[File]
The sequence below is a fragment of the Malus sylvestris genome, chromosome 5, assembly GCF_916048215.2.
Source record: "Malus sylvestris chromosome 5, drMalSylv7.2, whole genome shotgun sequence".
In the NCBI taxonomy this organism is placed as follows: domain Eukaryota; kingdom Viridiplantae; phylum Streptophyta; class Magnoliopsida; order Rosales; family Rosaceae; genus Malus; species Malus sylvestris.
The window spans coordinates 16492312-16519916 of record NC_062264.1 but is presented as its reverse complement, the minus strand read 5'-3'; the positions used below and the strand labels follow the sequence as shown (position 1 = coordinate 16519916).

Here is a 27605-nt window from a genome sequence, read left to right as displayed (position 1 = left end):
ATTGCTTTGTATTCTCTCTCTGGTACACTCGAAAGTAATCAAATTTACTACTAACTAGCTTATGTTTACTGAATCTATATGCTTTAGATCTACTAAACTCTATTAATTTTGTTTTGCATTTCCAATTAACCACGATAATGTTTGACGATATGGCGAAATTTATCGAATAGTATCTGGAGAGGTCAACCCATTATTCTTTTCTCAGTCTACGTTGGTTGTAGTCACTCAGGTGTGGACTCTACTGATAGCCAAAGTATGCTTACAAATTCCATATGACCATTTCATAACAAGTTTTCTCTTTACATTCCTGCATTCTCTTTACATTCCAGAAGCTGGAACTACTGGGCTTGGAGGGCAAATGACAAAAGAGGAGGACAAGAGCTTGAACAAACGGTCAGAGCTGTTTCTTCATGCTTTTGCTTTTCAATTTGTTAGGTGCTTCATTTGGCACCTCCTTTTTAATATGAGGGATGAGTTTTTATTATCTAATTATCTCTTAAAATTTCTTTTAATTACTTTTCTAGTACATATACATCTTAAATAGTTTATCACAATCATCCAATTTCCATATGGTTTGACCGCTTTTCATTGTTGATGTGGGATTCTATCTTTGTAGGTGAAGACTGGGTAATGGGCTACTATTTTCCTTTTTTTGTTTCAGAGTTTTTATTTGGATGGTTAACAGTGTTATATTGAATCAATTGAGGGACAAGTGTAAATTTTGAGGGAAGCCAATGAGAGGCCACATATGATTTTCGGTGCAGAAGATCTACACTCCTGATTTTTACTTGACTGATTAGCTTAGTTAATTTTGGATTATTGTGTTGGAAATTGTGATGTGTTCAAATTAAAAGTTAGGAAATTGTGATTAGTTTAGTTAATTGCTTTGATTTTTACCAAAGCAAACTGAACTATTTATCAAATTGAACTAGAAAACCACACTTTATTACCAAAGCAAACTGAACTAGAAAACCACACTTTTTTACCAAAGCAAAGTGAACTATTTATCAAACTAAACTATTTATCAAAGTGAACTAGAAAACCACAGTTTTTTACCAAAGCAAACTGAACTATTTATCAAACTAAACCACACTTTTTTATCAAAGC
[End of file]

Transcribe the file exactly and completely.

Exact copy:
The sequence below is a fragment of the Malus sylvestris genome, chromosome 5, assembly GCF_916048215.2.
Source record: "Malus sylvestris chromosome 5, drMalSylv7.2, whole genome shotgun sequence".
In the NCBI taxonomy this organism is placed as follows: domain Eukaryota; kingdom Viridiplantae; phylum Streptophyta; class Magnoliopsida; order Rosales; family Rosaceae; genus Malus; species Malus sylvestris.
The window spans coordinates 16492312-16519916 of record NC_062264.1 but is presented as its reverse complement, the minus strand read 5'-3'; the positions used below and the strand labels follow the sequence as shown (position 1 = coordinate 16519916).

Here is a 27605-nt window from a genome sequence, read left to right as displayed (position 1 = left end):
ATTGCTTTGTATTCTCTCTCTGGTACACTCGAAAGTAATCAAATTTACTACTAACTAGCTTATGTTTACTGAATCTATATGCTTTAGATCTACTAAACTCTATTAATTTTGTTTTGCATTTCCAATTAACCACGATAATGTTTGACGATATGGCGAAATTTATCGAATAGTATCTGGAGAGGTCAACCCATTATTCTTTTCTCAGTCTACGTTGGTTGTAGTCACTCAGGTGTGGACTCTACTGATAGCCAAAGTATGCTTACAAATTCCATATGACCATTTCATAACAAGTTTTCTCTTTACATTCCTGCATTCTCTTTACATTCCAGAAGCTGGAACTACTGGGCTTGGAGGGCAAATGACAAAAGAGGAGGACAAGAGCTTGAACAAACGGTCAGAGCTGTTTCTTCATGCTTTTGCTTTTCAATTTGTTAGGTGCTTCATTTGGCACCTCCTTTTTAATATGAGGGATGAGTTTTTATTATCTAATTATCTCTTAAAATTTCTTTTAATTACTTTTCTAGTACATATACATCTTAAATAGTTTATCACAATCATCCAATTTCCATATGGTTTGACCGCTTTTCATTGTTGATGTGGGATTCTATCTTTGTAGGTGAAGACTGGGTAATGGGCTACTATTTTCCTTTTTTTGTTTCAGAGTTTTTATTTGGATGGTTAACAGTGTTATATTGAATCAATTGAGGGACAAGTGTAAATTTTGAGGGAAGCCAATGAGAGGCCACATATGATTTTCGGTGCAGAAGATCTACACTCCTGATTTTTACTTGACTGATTAGCTTAGTTAATTTTGGATTATTGTGTTGGAAATTGTGATGTGTTCAAATTAAAAGTTAGGAAATTGTGATTAGTTTAGTTAATTGCTTTGATTTTTACCAAAGCAAACTGAACTATTTATCAAATTGAACTAGAAAACCACACTTTATTACCAAAGCAAACTGAACTAGAAAACCACACTTTTTTACCAAAGCAAAGTGAACTATTTATCAAACTAAACTATTTATCAAAGTGAACTAGAAAACCACAGTTTTTTACCAAAGCAAACTGAACTATTTATCAAACTAAACCACACTTTTTTATCAAAGC